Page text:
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UNITED KINGDOM: New Immigration Bill

On October 10, 2013, the Home Office published a bill to continue its reforms to the immigration system. Subject to its parliamentary progress, the bill is expected to receive royal assent in spring 2014. The main provisions cover:

  • Private landlords—Landlords will be required to check the immigration status of their tenants, to prevent those with no right to live in the UK from accessing private rented accommodation. This will also apply to those who sublet or take in lodgers. The government will publish a draft code of practice for the operation of the civil penalty regime, which will include guidance for landlords and draft regulations setting out the status documents that landlords must check. Subject to parliamentary approval, the intention is that the scheme will be implemented beginning in October 2014. It will not apply to existing tenancies; landlords will only have to conduct checks on new tenants. 
  • National Health Service charges—Fees are being introduced to ensure that non-European Economic Area nationals contribute toward the National Health Service care that will be available to them during their stay in the UK. This will be a health surcharge payable as a precondition of entry clearance or limited leave to remain for those migrants residing in the UK for more than six months. It will be payable at the same time as the fee for an entry clearance application or a fee for a leave to remain application. Exemptions will apply to those seeking asylum or humanitarian protection, among others (it is not yet known who will fall within the "among others" group). The government will produce secondary legislation to set out which groups will be required to pay the surcharge, to set the level of the surcharge, and to provide further information on how it will operate.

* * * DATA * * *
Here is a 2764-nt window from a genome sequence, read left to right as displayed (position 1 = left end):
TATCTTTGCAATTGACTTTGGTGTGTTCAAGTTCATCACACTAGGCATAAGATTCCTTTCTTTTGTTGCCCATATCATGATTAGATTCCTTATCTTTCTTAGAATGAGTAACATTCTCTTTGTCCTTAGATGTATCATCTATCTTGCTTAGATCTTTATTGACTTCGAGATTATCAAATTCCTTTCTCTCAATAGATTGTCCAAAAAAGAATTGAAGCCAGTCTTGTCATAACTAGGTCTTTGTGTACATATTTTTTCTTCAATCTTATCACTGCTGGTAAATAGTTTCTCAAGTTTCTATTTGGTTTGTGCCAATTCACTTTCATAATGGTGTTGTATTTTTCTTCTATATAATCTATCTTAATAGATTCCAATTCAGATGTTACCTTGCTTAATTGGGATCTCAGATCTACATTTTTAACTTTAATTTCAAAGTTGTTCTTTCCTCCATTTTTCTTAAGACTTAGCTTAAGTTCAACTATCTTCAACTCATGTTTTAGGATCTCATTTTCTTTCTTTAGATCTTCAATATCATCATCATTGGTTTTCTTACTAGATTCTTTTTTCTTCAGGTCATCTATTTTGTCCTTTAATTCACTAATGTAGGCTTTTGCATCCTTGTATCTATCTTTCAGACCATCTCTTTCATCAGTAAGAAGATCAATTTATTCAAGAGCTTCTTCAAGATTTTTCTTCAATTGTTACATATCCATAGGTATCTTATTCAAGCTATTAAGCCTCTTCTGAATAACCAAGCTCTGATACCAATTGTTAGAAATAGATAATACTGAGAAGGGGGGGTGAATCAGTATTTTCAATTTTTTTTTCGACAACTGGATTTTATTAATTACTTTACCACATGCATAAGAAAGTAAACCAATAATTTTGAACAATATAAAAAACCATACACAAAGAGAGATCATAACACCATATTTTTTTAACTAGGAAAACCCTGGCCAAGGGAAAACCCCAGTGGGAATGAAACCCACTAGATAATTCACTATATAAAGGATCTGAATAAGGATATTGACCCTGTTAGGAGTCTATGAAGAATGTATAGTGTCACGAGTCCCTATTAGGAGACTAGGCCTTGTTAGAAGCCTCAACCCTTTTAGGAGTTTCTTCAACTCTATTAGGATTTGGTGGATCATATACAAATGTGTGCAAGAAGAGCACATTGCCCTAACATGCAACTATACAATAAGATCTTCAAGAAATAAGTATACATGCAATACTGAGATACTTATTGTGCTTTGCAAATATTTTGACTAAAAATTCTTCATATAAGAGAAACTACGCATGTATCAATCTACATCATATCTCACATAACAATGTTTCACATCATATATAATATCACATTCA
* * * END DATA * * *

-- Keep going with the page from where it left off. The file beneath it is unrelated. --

• Driving licenses—New powers to check driving license applicants' immigration status before issuing a license, and revoking licenses where immigrants are found to have overstayed in the UK.
  • Bank accounts—Banks and building societies will be required to check identifying data against a database of known immigration offenders before opening new client bank accounts.
  • Sham marriages—New provisions will clamp down on people who try to gain an immigration advantage by entering into a sham marriage or civil partnership.
  • Restrictions on appeal rights—The number of decisions that can be appealed will be cut from 17 to four, preserving appeals for those asserting fundamental rights.
  • Extending the number of non-suspensive appeals—Where there is no risk of serious irreversible harm, foreign criminals will be deported first and have their appeals heard later.
  • Article 8 provisions—New provisions will ensure that the courts consider Parliament's view of what the public interest requires when considering Article 8 of the European Convention on Human Rights in immigration cases.

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